Response Times

Response Times : Their Role in Inferring Elementary Mental Organization

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Response times are a fascinating source of information on how the mind is organized - the time taken to carry out an action tells us something about the choice process involved. This is a critical but even-handed treatment of the major themes of how response times play a role in our thinking about the mind. Professor Luce provides a comprehensive, clear review of the experimental data, and puts forward the idea of the hazard function - a novel and important approach that he and his colleagues have developed. This function, based on the probability that an reaction is about to occur given that no reaction has occurred so far during a trial, exaggerates the differences that normal analysis methods often obscure. This enables the researcher to rule out more confidently known mechanisms of time delay in human performance. Since measurements of response times are widely used by experimental psychologists as one approach to distinguishing between theories of intellectual functioning, the conceptual arguments that Professor Luce brings to bear on mathematical models of response time are of great relevance to mathematical and experimental psychologists.
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Product details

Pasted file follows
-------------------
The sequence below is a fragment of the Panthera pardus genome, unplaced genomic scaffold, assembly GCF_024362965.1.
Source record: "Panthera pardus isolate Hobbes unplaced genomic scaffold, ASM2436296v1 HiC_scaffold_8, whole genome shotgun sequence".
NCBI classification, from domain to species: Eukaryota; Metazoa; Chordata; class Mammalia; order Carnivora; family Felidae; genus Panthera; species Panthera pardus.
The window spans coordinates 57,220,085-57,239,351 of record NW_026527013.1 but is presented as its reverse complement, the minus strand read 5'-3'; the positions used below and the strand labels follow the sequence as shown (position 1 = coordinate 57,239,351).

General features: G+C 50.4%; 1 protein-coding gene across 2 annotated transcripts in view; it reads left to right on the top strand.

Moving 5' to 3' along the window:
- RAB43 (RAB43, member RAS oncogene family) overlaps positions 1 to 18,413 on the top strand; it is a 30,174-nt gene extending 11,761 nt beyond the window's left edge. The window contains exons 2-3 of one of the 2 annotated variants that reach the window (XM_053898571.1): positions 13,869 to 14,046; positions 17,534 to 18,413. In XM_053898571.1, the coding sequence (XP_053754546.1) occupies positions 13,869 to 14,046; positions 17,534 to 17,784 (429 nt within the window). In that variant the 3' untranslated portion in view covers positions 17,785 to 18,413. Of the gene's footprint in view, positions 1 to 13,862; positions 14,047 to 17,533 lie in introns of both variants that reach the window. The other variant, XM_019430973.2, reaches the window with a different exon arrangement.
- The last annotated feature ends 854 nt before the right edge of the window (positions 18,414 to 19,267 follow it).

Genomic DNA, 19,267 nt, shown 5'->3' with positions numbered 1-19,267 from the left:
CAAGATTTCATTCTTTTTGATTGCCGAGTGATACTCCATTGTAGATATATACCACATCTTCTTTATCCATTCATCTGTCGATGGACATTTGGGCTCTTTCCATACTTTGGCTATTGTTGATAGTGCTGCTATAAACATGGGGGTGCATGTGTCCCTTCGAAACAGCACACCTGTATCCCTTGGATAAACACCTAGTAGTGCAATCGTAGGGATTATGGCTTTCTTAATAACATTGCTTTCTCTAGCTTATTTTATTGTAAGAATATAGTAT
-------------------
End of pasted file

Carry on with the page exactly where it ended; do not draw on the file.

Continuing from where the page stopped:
• Hardback | 576 pages
  • 163.6 x 240.3 x 35.8mm | 1,025.13g
  • Oxford University Press Inc
  • New York, United States
  • English
  • numerous figures and tables
  • 0195036425
  • 9780195036428

Review quote

clear...covers the whole issue thoroughly. * New Scientist * An extensive and well presented account...Will certainly remain the basic reference for years to come...The book will be useful to many, whether or not they are theoretically inclined, and will be mandatory reading for anyone dealing with behavioural response times. * Science *
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Table of contents

Representing response times as random variables; DETECTION PARADIGMS: Simple reaction times: basic data; Decomposition into decision and residual latencies; Distribution of simple decision latencies; Detection of signals presented at irregular times; IDENTIFICATION PARADIGMS: Two-choice reaction times: basic ideas and data; Mixture models; Stochastic accumulation of information in discrete time; Stochastic accumulation of information in continuous time; Absolute
identification of more than two signals; MATCHING PARADIGMS: Memory scanning, visual search, and same-difference designs; Processing stages and strategies; Appendixes; References; Indexes.
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